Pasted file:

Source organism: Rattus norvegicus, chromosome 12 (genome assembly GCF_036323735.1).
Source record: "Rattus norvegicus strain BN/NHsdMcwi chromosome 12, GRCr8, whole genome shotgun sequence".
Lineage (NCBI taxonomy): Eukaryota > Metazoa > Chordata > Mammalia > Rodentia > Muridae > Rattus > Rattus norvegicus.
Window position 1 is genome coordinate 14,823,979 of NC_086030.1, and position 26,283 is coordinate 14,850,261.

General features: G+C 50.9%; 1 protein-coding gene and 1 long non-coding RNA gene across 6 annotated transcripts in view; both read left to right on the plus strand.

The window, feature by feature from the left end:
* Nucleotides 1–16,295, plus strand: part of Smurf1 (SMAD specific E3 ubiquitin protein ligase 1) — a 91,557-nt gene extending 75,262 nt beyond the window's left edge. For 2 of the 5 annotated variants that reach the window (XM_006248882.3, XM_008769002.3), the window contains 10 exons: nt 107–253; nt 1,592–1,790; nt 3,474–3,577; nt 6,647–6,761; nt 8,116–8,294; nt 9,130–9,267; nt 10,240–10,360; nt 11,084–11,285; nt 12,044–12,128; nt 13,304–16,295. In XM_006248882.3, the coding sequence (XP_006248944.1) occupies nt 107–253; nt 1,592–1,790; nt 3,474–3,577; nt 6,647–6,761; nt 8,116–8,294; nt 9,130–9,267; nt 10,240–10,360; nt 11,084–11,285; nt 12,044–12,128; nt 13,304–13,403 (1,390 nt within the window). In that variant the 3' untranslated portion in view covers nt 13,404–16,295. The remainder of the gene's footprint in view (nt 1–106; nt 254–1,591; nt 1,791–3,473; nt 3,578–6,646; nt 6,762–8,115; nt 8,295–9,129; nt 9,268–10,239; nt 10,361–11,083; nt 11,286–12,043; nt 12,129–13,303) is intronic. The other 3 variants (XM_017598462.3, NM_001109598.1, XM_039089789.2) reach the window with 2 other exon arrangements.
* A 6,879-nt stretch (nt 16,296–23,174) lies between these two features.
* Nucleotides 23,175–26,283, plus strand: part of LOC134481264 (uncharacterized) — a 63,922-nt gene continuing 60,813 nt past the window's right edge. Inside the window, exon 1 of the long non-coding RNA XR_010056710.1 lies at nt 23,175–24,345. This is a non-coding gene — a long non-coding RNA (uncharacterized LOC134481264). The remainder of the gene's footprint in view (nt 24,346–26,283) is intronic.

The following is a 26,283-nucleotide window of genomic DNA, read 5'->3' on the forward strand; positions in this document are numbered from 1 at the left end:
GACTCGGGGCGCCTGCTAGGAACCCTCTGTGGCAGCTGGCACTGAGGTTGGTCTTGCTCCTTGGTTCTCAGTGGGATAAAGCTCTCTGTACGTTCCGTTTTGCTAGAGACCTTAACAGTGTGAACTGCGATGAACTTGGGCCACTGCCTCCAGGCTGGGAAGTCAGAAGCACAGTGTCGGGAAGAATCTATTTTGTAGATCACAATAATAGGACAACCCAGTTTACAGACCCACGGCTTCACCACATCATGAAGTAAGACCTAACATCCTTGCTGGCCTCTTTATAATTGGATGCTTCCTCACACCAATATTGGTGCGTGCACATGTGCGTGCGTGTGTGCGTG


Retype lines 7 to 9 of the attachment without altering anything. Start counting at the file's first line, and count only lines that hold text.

* Nucleotides 1–16,295, plus strand: part of Smurf1 (SMAD specific E3 ubiquitin protein ligase 1) — a 91,557-nt gene extending 75,262 nt beyond the window's left edge. For 2 of the 5 annotated variants that reach the window (XM_006248882.3, XM_008769002.3), the window contains 10 exons: nt 107–253; nt 1,592–1,790; nt 3,474–3,577; nt 6,647–6,761; nt 8,116–8,294; nt 9,130–9,267; nt 10,240–10,360; nt 11,084–11,285; nt 12,044–12,128; nt 13,304–16,295. In XM_006248882.3, the coding sequence (XP_006248944.1) occupies nt 107–253; nt 1,592–1,790; nt 3,474–3,577; nt 6,647–6,761; nt 8,116–8,294; nt 9,130–9,267; nt 10,240–10,360; nt 11,084–11,285; nt 12,044–12,128; nt 13,304–13,403 (1,390 nt within the window). In that variant the 3' untranslated portion in view covers nt 13,404–16,295. The remainder of the gene's footprint in view (nt 1–106; nt 254–1,591; nt 1,791–3,473; nt 3,578–6,646; nt 6,762–8,115; nt 8,295–9,129; nt 9,268–10,239; nt 10,361–11,083; nt 11,286–12,043; nt 12,129–13,303) is intronic. The other 3 variants (XM_017598462.3, NM_001109598.1, XM_039089789.2) reach the window with 2 other exon arrangements.
* A 6,879-nt stretch (nt 16,296–23,174) lies between these two features.
* Nucleotides 23,175–26,283, plus strand: part of LOC134481264 (uncharacterized) — a 63,922-nt gene continuing 60,813 nt past the window's right edge. Inside the window, exon 1 of the long non-coding RNA XR_010056710.1 lies at nt 23,175–24,345. This is a non-coding gene — a long non-coding RNA (uncharacterized LOC134481264). The remainder of the gene's footprint in view (nt 24,346–26,283) is intronic.